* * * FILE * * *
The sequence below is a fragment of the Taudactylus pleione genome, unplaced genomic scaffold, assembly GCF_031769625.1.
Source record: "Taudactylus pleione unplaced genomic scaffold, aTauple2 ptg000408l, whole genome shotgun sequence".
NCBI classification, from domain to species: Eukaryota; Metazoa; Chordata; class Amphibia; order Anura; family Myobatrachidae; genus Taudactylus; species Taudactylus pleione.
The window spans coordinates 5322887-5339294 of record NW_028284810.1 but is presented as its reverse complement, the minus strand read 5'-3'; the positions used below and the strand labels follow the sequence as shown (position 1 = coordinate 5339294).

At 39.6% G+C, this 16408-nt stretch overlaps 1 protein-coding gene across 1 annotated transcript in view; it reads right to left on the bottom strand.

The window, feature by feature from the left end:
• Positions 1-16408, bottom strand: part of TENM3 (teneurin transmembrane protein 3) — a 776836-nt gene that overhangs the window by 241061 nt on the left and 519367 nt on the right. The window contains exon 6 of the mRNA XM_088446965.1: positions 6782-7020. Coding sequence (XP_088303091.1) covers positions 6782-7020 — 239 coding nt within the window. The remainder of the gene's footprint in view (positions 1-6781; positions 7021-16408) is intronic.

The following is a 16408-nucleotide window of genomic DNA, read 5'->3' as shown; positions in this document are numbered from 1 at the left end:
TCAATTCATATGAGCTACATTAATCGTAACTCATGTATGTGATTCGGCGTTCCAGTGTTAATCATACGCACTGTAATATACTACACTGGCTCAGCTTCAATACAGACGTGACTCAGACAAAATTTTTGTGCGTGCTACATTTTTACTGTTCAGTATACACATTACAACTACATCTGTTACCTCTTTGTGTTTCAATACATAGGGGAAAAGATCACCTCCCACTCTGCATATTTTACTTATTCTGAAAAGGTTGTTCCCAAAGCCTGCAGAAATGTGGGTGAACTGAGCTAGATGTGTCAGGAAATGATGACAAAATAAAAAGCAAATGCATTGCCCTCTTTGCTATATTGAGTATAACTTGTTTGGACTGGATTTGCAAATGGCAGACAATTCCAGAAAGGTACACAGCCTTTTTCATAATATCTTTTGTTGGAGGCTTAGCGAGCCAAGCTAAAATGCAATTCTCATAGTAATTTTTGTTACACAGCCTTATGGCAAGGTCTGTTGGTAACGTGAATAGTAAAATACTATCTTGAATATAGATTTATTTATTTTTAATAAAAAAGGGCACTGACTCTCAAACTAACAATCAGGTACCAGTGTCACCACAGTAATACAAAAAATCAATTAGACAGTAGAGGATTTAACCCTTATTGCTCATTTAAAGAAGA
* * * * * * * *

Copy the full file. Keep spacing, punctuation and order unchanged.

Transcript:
The sequence below is a fragment of the Taudactylus pleione genome, unplaced genomic scaffold, assembly GCF_031769625.1.
Source record: "Taudactylus pleione unplaced genomic scaffold, aTauple2 ptg000408l, whole genome shotgun sequence".
NCBI classification, from domain to species: Eukaryota; Metazoa; Chordata; class Amphibia; order Anura; family Myobatrachidae; genus Taudactylus; species Taudactylus pleione.
The window spans coordinates 5322887-5339294 of record NW_028284810.1 but is presented as its reverse complement, the minus strand read 5'-3'; the positions used below and the strand labels follow the sequence as shown (position 1 = coordinate 5339294).

At 39.6% G+C, this 16408-nt stretch overlaps 1 protein-coding gene across 1 annotated transcript in view; it reads right to left on the bottom strand.

The window, feature by feature from the left end:
• Positions 1-16408, bottom strand: part of TENM3 (teneurin transmembrane protein 3) — a 776836-nt gene that overhangs the window by 241061 nt on the left and 519367 nt on the right. The window contains exon 6 of the mRNA XM_088446965.1: positions 6782-7020. Coding sequence (XP_088303091.1) covers positions 6782-7020 — 239 coding nt within the window. The remainder of the gene's footprint in view (positions 1-6781; positions 7021-16408) is intronic.

The following is a 16408-nucleotide window of genomic DNA, read 5'->3' as shown; positions in this document are numbered from 1 at the left end:
TCAATTCATATGAGCTACATTAATCGTAACTCATGTATGTGATTCGGCGTTCCAGTGTTAATCATACGCACTGTAATATACTACACTGGCTCAGCTTCAATACAGACGTGACTCAGACAAAATTTTTGTGCGTGCTACATTTTTACTGTTCAGTATACACATTACAACTACATCTGTTACCTCTTTGTGTTTCAATACATAGGGGAAAAGATCACCTCCCACTCTGCATATTTTACTTATTCTGAAAAGGTTGTTCCCAAAGCCTGCAGAAATGTGGGTGAACTGAGCTAGATGTGTCAGGAAATGATGACAAAATAAAAAGCAAATGCATTGCCCTCTTTGCTATATTGAGTATAACTTGTTTGGACTGGATTTGCAAATGGCAGACAATTCCAGAAAGGTACACAGCCTTTTTCATAATATCTTTTGTTGGAGGCTTAGCGAGCCAAGCTAAAATGCAATTCTCATAGTAATTTTTGTTACACAGCCTTATGGCAAGGTCTGTTGGTAACGTGAATAGTAAAATACTATCTTGAATATAGATTTATTTATTTTTAATAAAAAAGGGCACTGACTCTCAAACTAACAATCAGGTACCAGTGTCACCACAGTAATACAAAAAATCAATTAGACAGTAGAGGATTTAACCCTTATTGCTCATTTAAAGAAGA